NW Florida Medicare Serving the Panhandle

Is There a Medicare Out-Of-Pocket Maximum Amount?

59 million people in the U.S. are enrolled in Medicare, the federal health insurance program for people 65 and older. Interestingly, only one in 10 people rely exclusively on Medicare for health coverage. Most have a supplemental policy.

One of the biggest reasons for that is cost, specifically the additional costs that Medicare recipients must bear. We’ll take a closer look at the Medicare out of pocket maximum and how a supplemental policy may help keep your costs down. 

What Are Out of Pocket Costs?

Whether you have Medicare or insurance through an employer, the definition of out of pocket costs is the same. These are expenses that you pay after your insurance covers its share.

These include expenses like co-pays at the doctor’s office, deductibles, out-of-network costs, and long hospital stays. Out of pocket expenses can easily reach into the thousands of dollars, depending on your medical needs.

Is There a Medicare Out of Pocket Maximum?

The short answer is no, but it also depends on the type of coverage you have. Here’s a quick look at the Medicare plans. You may be enrolled in one or more of these.

Medicare Part A covers hospital stays. It also covers care in a skilled nursing facility and hospice care.

Medicare Part B covers medical services and supplies. That includes doctors’ appointments, preventative care, and medical equipment.

Medicare Part D covers your prescription medications. 

Medicare Parts A and B make up what is now commonly referred to as “original Medicare”.

There is no out of pocket maximum under original Medicare (Parts A and B). Another way to say it is, there is no cap on what you might have to pay.

That means you could be responsible for tens of thousands of dollars in expenses after Medicare pays its share of your medical costs. More than a quarter of the people who have original Medicare spend 20 percent of their income on out of pocket costs.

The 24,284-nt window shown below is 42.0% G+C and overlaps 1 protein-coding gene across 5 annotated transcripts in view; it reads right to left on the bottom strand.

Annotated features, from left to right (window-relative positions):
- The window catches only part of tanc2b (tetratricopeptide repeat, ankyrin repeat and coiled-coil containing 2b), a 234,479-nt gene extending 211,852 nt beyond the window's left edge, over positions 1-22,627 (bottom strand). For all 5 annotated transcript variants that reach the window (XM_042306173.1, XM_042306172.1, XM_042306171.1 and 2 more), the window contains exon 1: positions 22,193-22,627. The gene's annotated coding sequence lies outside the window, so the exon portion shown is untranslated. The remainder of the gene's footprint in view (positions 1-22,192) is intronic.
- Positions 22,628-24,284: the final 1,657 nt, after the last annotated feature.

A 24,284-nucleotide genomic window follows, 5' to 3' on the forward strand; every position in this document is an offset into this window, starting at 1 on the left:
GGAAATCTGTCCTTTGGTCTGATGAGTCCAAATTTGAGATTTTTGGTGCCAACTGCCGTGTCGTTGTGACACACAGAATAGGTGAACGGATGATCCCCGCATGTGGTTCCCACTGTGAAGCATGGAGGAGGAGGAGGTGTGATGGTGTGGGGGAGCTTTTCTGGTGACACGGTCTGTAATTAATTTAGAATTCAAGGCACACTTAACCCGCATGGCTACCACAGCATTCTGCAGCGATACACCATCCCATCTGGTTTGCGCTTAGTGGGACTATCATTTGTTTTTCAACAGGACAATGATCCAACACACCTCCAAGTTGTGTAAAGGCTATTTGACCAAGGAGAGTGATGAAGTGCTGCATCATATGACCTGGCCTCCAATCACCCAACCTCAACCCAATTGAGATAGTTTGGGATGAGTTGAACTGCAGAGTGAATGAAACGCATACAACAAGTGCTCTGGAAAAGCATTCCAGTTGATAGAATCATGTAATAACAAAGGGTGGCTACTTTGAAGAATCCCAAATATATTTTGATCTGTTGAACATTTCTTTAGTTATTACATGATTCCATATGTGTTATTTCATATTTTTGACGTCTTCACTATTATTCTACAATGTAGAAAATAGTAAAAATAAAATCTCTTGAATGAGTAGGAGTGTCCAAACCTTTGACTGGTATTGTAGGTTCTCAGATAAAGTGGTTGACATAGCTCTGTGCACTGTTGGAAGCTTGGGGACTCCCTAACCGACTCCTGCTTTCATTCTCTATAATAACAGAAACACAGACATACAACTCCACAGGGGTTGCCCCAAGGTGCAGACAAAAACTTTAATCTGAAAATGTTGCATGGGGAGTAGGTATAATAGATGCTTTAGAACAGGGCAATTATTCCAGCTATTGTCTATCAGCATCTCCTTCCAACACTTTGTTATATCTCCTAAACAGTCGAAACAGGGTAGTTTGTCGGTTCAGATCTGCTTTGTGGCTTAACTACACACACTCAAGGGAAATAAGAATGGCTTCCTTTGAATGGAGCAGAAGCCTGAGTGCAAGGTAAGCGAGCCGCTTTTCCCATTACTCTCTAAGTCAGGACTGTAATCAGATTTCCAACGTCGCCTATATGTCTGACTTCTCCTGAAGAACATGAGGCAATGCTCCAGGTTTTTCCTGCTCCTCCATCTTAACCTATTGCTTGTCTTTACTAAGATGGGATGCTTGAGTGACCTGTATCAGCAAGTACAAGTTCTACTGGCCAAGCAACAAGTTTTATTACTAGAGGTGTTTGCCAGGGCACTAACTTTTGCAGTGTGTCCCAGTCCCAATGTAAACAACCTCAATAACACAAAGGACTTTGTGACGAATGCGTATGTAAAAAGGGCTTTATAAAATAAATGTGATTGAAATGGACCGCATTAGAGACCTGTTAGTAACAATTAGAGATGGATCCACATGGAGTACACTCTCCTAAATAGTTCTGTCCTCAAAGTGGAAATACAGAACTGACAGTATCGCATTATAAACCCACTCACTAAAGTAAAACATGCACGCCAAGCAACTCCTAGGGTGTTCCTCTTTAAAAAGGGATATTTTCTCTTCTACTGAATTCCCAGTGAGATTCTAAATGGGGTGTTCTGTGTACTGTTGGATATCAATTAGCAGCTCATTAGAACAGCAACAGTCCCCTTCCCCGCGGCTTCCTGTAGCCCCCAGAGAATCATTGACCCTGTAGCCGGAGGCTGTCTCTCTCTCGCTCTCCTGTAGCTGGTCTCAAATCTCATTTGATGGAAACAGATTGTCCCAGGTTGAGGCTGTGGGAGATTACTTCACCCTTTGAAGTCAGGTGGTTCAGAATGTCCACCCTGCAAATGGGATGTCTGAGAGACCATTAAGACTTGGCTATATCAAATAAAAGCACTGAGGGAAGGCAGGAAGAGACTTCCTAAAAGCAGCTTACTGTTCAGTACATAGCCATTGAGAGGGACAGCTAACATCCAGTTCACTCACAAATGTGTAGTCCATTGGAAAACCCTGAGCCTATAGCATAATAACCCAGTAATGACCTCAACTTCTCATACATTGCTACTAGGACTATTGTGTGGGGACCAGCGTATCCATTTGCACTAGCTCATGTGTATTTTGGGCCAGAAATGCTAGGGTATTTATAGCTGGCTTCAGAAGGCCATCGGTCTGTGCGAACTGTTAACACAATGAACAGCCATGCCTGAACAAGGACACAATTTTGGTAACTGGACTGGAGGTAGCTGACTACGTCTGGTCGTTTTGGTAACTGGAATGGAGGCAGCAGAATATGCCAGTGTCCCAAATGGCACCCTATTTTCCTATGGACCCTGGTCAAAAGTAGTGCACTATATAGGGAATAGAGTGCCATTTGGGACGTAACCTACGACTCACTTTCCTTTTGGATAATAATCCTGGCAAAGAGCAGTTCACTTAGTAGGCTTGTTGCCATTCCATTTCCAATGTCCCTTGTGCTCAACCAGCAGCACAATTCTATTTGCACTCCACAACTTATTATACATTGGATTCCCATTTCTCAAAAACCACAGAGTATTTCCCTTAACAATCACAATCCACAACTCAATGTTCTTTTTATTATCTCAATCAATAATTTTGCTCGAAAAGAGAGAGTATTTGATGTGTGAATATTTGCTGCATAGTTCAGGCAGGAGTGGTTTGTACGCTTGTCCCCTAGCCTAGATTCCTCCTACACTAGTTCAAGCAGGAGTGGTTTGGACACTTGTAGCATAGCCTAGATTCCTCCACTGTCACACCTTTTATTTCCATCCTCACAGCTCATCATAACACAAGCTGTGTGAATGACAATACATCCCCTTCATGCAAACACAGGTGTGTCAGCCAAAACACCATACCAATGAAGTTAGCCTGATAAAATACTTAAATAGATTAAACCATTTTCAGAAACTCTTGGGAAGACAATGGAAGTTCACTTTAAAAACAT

Here’s just one example. Under Part A, Medicare limits the number of days it will pay for hospital stays. Once you reach that limit, you pay the entire cost. 

What About Medicare Advantage?

Medicare Advantage, also called Medicare Part C, is the name of insurance plans sold by private companies. These plans typically combine Parts A and B, and most offer prescription drug coverage as well.

More than one-third of the people who are eligible for Medicare are enrolled in a Medicare Advantage plan. One reason why these plans are popular is the cap on out of pocket expenses. 

In 2020, the Medicare Advantage out of pocket limit is $6,700. That means the most you would have to pay every year for medical expenses is $6,700. The federal government sets that limit. 

Because private insurance companies sell these plans, the companies determine the cost of things like deductibles and out of pocket maximums. It’s possible your plan may have an out of pocket maximum that’s even less than what the government requires.

Supplemental Policies

You may hear these policies referred to as Medigap policies. As the name suggests, Medigap policies cover what original Medicare doesn’t. 

There are 10 plans available. Each is assigned a letter. Your cost and your level of coverage depending on which plan you choose. 97 percent of Medigap recipients have either Plan F, Plan G, or Plan N.

We’re here to help answer any questions you have about the Medicare out of pocket maximum, and if a supplemental policy might work best for you.

Contact our office any time with questions or to schedule an appointment. We’re here to help. 

Scroll to Top
Scroll to Top